Shawn Modula of Missoula speaks for all 250 paratroopers, including his wife, who plan to jump out of perfectly good airplanes next June onto an original 1944 drop zone in Normandy, France.
“We stand on the shoulders of giants,” Modula said Thursday. “When you look at what the 82nd and the 101st (Airborne Divisions) and the British did for this operation when they were doing it live … it’s just superhuman to think people were that courageous and determined.”
Modula, 55, and his wife Annette Dusseau run Missoula Family Dental Clinic in the Southgate Mall, but in their former lives they were military parachutists who served in the 1980s and '90s in Germany and met after the Gulf War.
They’re among at least five area jumpers who’ve qualified to take part in a reenactment to mark the 75th anniversary of the D-Day invasion of Normandy.
Although it’s not set in stone, they’re confident they’ll get to jump from a Missoula plane, the DC-3 (or C-47 in military parlance) once owned by Johnson Brothers Flying Service of Missoula. Best known for dropping smokejumpers to their tragic fates on the Mann Gulch fire north of Helena in 1949, the airplane was christened “Miss Montana to Normandy” in June.
Grounded since arriving in 2001 at its current home, the Museum of Mountain Flying at the Missoula airport, “Miss Montana” is being restored to airworthiness. The project is the focus of a growing group of aviation and history enthusiasts who are fundraising and volunteering to make its trip to Europe a reality.
Their next event is this Friday night, Sept. 21, when the museum hosts a beer launch for donors — the inaugural run of Big Sky Brewing Co.’s Miss Montana to Normandy beer.
Modula, Dusseau and the other jumpers will be there in replica World War II paratrooper uniforms. The group includes their neighbor, Dr. Kim Maynard, who was one of the nation’s first female smokejumpers when she jumped out of the Missoula base in 1982-1984.
Modula, a native of southeast Idaho, was instrumental in the beer launch. He’s on the board of directors of Big Sky Brewing. He’s also a member and former secretary of the Montana chapter of the Special Forces Association. After earning his Green Beret in 1994, Modula took command of a Special Forces High Altitude Low Opening (HALO) free-fall detachment and served until 1999.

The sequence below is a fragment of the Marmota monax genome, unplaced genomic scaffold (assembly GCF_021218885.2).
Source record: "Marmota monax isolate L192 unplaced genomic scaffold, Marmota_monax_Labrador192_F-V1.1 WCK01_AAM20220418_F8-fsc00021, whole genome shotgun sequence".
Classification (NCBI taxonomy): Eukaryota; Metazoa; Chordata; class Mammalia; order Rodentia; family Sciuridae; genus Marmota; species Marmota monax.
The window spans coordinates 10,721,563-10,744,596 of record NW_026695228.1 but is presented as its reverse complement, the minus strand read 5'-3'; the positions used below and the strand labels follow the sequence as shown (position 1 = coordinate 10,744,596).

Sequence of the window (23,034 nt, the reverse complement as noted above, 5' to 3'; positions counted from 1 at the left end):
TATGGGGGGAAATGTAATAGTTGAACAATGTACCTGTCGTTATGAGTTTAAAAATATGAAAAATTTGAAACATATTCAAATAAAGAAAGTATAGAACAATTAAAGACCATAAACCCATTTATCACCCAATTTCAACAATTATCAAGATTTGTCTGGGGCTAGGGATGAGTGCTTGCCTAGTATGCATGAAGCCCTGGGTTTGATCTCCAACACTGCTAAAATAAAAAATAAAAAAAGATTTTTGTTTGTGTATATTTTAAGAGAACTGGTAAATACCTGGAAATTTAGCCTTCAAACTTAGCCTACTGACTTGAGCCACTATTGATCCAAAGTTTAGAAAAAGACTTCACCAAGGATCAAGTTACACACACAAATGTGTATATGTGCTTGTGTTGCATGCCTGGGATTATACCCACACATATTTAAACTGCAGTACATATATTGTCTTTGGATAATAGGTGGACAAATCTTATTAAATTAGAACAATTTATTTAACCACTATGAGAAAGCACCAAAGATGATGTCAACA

He easily qualified by one standard for next year’s once-in-a-lifetime jump: a minimum of 10 lifetime parachute jumps. He’s not there yet for the other: One jump in the last year.
“I have not jumped in this century,” he said. “I’m old Special Forces. That’s part of the reason we’re helping with this fundraiser, so some of us rusty jumpers can get a few practice runs in.
“This is a heavy load for us. We represent the state of Montana in this deal if it lines up like we hope.”
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The paratroopers reenacting the Normandy jump next June 6 as part of American’s D-Day Squadron will be made up of both former military paratroopers and Forest Service smokejumpers.
The 1st Special Service Force, called the Devil’s Brigade, was an elite American and Canadian commando unit in World War II. It trained at Fort Harrison in Helena in 1942.
“It’s a great Montana story with that aircraft being the Mann Gulch bird that was commissioned into service at the end of World War II,” Modula said. “Another thing that’s not well-known is that when the U.S. military was developing the airborne program, they sent folks to Seeley Lake to see what the smokejumpers were doing.”
That was in June 1940, weeks before Earl Cooley and Rufus Robinson, graduates of the Seeley Lake training, became the first to jump on a forest fire. Cooley was the spotter on the Mann Gulch flight nine years later. Thirteen firefighters, all but one of them smokejumpers, died in the fire.
The Army contingent arrived in Missoula on June 25 aboard a B-18 bomber and was escorted by Forest Service personnel to the Seeley Lake smokejumper base. The contingent consisted of two mechanics and four officers, including Maj. William Lee, who became the first commander of the 101st Airborne and was known as the “father of airborne troops.”
According to an online biography, Lee was recuperating from a heart attack at his home in North Carolina during the Normandy invasion. Urged on by their current commanding general, troopers jumped from DC-3’s into the night sky over France shouting “Bill Lee!”
Modula said he and his fellow jumpers are treating their “once-in-a-lifetime” opportunity with the utmost respect for their hosts in England and France.
“One thing that’s very compelling about that side of the story, these are people whose families were liberated by the airborne forces,” he said. “It’s a pretty cool salute to the U.S. forces from the folks over there.”
Still, the adventure won’t be without frivolity.
“There’s a safe bet we’re going to be drinking a good bit of British beer and French wine,” Modula quipped. “A lot of people ask if the Germans are going to be shooting at us. I tell them the only German shots we’re going to have are schnapps.”
As was the case with the original D-Day invasion, weather will play a decisive factor in 2019 for the commemorative jumpers.
“This thing is all fun and games until we’re sitting in Duxford (Airfield in England) and the winds at Normandy are 40 knots and we can’t jump,” said Modula. “We might end up drinking all day.”